Howard Hawks’ masterpiece stemmed from his disgust with the joyless anti-heroics of uptight, melodramatic westerns like Fred Zinnemann’s High Noon (1952) and Delmer Daves’ 3:10 to Yuma (1957) — dark “message movies” that seemed to revel in smugly depicting small-town Americans as cynics and cowards.Grin uses this noun: desideratum, i.e. "something desired as essential".
“I made Rio Bravo,” he later told an interviewer, “because I didn’t like High Noon. Neither did Duke. I didn’t think a good town marshal was going to run around town like a chicken with his head cut off asking everyone to help. And who saves him? His Quaker wife. That isn’t my idea of a good western.”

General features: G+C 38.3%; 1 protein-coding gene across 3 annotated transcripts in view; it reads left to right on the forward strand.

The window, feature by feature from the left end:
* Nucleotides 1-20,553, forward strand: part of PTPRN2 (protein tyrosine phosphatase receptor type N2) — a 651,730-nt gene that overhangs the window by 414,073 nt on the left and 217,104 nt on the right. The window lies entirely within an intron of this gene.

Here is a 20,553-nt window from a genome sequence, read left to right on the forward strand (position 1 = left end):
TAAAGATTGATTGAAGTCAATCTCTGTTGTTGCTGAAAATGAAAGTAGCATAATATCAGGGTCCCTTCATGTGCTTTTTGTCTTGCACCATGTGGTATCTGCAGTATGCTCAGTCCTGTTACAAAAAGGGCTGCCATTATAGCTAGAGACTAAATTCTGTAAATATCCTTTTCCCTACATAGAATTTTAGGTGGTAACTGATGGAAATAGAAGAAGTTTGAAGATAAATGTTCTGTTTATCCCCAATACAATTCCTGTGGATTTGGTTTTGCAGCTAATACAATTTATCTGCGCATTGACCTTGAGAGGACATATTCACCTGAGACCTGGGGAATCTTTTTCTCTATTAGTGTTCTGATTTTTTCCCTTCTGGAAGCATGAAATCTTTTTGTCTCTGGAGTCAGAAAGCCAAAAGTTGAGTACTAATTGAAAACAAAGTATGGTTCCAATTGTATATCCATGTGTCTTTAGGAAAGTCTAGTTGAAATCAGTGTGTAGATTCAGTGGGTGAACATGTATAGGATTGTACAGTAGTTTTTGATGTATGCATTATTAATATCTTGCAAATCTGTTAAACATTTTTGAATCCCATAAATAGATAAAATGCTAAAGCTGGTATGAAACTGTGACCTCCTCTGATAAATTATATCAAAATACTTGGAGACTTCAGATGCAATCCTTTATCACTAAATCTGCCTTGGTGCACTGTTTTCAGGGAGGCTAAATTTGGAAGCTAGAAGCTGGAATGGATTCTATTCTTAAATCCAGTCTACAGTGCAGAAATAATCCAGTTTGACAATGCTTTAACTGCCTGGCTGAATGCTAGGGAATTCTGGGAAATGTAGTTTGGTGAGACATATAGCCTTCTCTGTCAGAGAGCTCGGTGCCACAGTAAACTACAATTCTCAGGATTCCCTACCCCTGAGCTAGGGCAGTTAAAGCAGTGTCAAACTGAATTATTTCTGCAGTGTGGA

In his now-famous 1971 Playboy interview, John Wayne recalled his own loathing for the film:Everyone says High Noon was a great picture because [Dmitri] Tiomkin wrote some great music for it and because Gary Cooper and Grace Kelly were in it. In the picture, four guys come in to gun down the sheriff. He goes to church and asks for help and the guys go, “Oh well, oh gee.” And the women stand up and say, “You rats, you rats.” So Cooper goes out alone. It’s the most un-American thing I ever saw in my whole life. The last thing in the picture is ole Coop putting the United States marshal’s badge under his foot and stepping on it.
"What they missed — the desideratum of Hawks’ personality and artistry — can be sensed within every frame of Rio Bravo."Nice. I like language. I did not know this word.